My friend jp hates needles. He’s the one I enjoyed showing my insulin needles to last semester: I liked watching him wriggle as I waved a needle in front of him and talked about how little the injections hurt.
I flinched once while using a particularly blunt lancet to check my sugar. “Don’t worry,” he said. “I only flinched a little too.”
Soon he was describing the infamous murder in the shower from Hitchcock’s Psycho, only I was the murderer and my Fastclix lancet was the murder weapon. Also, the scene now lasted for 30 minutes.
It’s become running joke of sorts. I pull out my lancet to check my sugar and the next thing I know I’m in the middle of scene 1, take 3 of Pyschobetic.
And I’m left wondering–how long would that scene have lasted if a lancet had been used as the murder weapon?
As helpful as nutrition apps like Go Meals are, what I really want is carb vision, the ability to tell the number of carbs in any given food item just by looking at it. It’s like x-ray vision for people with diabetes.
After watching a number of super hero films and discussing this topic many times with friends, I’ve come up with the following list of ways to develop carb vision.
1: Get struck by lightning while checking my blood sugar
2: Fill my pump with radioactive insulin
3:Get struck by lightning while refilling my pump
4: Take a really really big injection of genetically engineered insulin/superman growth serum. Or maybe two.
5:Eat a radioactive sandwich
6: Get bitten by a radioactive nutritionist
What’s your diabetes super power?
If you shamelessly stalk your blog’s statistics the way I do, you may know that WordPress furnishes bloggers with a list of search terms that have led readers to their blog. More experienced, committed bloggers may use this information to fine-tune blog posts to better reach their targeted audience. I just read the search queries and laugh. Stairs clip art? Someone found my blog by googling stairs? (I’ve also learned that most of my blog traffic comes from people searching for clip art and for pictures of “nasty looking feet.” Unfortunately for them, my feet aren’t nasty looking.)
Inspired by 101 Book’s Your Search Questions Answered series, I present my reactions to original, unedited search queries that have led unsuspecting googlers to my blog.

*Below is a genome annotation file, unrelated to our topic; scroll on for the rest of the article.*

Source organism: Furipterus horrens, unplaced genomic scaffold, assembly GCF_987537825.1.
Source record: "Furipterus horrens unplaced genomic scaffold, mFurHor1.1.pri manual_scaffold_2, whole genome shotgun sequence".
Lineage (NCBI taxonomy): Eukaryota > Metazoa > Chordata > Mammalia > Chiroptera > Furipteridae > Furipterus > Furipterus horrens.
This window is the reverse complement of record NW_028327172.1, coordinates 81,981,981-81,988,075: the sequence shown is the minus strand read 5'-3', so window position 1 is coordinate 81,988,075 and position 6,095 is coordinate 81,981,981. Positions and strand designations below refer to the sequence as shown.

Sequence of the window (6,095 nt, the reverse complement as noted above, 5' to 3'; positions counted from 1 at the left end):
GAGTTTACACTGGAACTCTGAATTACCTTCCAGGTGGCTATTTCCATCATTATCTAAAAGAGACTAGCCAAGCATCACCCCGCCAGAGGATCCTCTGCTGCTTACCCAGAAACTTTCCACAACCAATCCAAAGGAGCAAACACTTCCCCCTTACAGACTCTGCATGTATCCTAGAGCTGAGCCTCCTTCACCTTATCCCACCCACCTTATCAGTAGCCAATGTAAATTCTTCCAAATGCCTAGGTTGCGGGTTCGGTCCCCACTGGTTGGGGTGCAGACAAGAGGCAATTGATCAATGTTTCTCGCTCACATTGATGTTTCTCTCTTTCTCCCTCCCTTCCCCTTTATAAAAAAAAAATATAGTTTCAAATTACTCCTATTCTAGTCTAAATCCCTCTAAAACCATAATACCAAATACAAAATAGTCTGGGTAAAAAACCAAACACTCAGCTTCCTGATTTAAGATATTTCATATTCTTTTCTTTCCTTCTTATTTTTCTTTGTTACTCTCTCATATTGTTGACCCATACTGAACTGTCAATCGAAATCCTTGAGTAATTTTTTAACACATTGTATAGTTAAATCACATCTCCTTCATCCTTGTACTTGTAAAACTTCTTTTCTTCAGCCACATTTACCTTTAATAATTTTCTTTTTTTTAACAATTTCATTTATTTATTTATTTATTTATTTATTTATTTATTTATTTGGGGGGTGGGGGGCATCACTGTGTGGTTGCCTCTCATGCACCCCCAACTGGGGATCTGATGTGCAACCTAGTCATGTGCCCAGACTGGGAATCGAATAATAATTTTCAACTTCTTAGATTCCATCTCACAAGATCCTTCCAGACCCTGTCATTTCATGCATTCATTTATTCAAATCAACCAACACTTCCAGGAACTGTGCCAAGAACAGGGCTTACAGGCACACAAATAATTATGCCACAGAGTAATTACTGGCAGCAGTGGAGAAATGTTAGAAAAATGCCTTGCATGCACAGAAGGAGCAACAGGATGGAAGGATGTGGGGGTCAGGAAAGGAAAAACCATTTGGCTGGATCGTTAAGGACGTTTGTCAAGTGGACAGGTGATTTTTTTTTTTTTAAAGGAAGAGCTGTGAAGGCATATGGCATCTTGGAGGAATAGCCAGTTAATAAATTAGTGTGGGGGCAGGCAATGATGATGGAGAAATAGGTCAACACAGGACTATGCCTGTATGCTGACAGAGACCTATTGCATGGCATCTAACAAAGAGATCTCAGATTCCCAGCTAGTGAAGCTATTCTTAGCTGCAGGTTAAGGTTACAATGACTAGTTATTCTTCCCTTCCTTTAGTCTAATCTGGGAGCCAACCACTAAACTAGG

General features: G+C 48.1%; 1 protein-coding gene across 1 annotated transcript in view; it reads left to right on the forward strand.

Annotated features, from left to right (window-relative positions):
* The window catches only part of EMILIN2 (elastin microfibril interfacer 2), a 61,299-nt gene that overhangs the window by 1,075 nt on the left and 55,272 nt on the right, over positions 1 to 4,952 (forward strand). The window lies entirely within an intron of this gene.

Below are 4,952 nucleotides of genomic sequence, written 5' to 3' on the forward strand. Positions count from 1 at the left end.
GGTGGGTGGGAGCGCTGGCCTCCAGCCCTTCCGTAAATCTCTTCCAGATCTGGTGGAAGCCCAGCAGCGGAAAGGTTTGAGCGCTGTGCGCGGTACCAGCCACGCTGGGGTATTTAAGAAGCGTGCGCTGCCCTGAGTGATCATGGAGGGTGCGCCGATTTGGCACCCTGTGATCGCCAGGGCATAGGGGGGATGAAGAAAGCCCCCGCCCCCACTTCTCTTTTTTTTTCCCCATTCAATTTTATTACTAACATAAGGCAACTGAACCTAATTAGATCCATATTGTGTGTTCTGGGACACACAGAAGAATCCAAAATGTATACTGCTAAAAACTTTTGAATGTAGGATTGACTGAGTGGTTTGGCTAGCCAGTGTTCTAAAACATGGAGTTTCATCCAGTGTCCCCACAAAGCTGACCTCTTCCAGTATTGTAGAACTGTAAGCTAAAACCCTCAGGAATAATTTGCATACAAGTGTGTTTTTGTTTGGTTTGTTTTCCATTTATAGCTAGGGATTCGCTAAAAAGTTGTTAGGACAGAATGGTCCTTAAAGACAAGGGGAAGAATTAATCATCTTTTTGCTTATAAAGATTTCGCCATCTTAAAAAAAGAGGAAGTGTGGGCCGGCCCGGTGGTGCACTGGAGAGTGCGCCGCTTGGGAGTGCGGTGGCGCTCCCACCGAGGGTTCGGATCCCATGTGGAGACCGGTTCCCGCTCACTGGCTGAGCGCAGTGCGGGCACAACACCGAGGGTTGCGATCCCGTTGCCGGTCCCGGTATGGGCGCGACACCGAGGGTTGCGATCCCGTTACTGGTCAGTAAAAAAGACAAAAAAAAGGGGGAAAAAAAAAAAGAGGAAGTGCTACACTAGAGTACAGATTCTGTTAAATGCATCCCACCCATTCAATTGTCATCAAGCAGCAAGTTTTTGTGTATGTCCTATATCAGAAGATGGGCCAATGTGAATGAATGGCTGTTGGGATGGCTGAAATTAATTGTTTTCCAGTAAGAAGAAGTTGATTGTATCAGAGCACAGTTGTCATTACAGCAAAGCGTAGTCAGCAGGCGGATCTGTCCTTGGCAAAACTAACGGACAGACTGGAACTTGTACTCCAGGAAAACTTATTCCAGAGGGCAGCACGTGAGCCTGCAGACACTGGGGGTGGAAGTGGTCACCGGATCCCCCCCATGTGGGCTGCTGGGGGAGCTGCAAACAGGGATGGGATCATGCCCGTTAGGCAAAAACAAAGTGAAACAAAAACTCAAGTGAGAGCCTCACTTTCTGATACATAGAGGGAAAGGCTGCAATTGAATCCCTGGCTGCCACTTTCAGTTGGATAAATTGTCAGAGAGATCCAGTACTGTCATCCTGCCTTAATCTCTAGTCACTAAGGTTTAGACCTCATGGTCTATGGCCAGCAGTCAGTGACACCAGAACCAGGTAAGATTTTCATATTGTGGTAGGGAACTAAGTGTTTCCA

funny diabetes jokes
Two diabetics walked into a bar. The third one ducked.
eat dinner clip art
I think this phrase could use a strategically placed comma, some capitalization and an exclamation point. Eat dinner, clip art! Eat your food, you fat lard! The question is, can clip art eat dinner?
explaining clip art
Explaining your clip art can be difficult, especially to those who don’t have clip art themselves. Clip art is simply a royalty-free image created for decorating badly designed power points and webpages in the deluded hopes that images will make boring content more interesting. By taking charge of your clip art, you can still live a happy, full life. Limiting yourself to one clip art per slide, blog post, or webpage is the first step in learning to control your clip art.
keep calm jonas brothers
I would freak out too if I knew that middle school girls had pictures of my face plastered on their backpacks and pillowcases. But panicking isn’t going to help anything.
i tried being normal once and i didn’t like it
I didn’t either, dude. I didn’t either.
I find this concept disturbing. Deeply disturbing.
Someone should write a Dick and Jane book containing this sentence. “Look, Jane! See foot. See foot run.”
friends eating clip art
You know, food tastes better than clip art.
You can find a list of the most commonly known complications on medical websites. Here are some lesser known ones:
- Addiction to Coke Zero
- Addiction to Twitter
- Addiction to blogs
- Addiction to blogging
- Excessive use of jargon in day-to-day conversation
While research demonstrates that tight blood sugar management greatly lowers the risk of the most commonly known diabetes complications, it has shown little to no effectiveness in preventing these lesser known complications.
Well, that’s it for the first edition of “The Great Google Has Spoken.” I hope to create a recurring series out of future search terms. Google on, my readers. Google on.
When I talk about diabetes, I feel like everything I say sounds like it was run through YouTube’s close caption feature. Meaning that everything I say sounds like gibberish. You don’t speak diabetese too?
What I Say: I was running a bit high, so I decided to change out my infusion set. Bent cannula. Ouch.
What I Meant: My blood sugar was high, so I decided to change the infusion set, the part that attaches to me. (Yes, it attaches to me. No, it doesn’t really hurt.) When I pulled it out (no, it didn’t hurt), I noticed that the cannula, a flexible tube, was bent so I wasn’t getting enough insulin. No, I don’t know where the insulin goes when the cannula is bent. Yes, I guess it is sort of bad but I’m not going to die.
What They Hear: I was gunning a bit of pie, so guy rewrited to change out my infuriating pet. Bent cannoli. Ouch.
[I admit it: the video has nothing to do with diabetes. But it is marginally connected with my post and it is really funny.]
I had a pump-related question, so I sent a quick text in diabetese to my boyfriend’s sister, who also has type 1:
Is it normal to run a bit high after changing out an infusion set?
After I sent the text, a sudden fear gripped me. I think I sent the text to the wrong person. I received a reply right way:
Who is this?
Yup, sent it to the wrong person.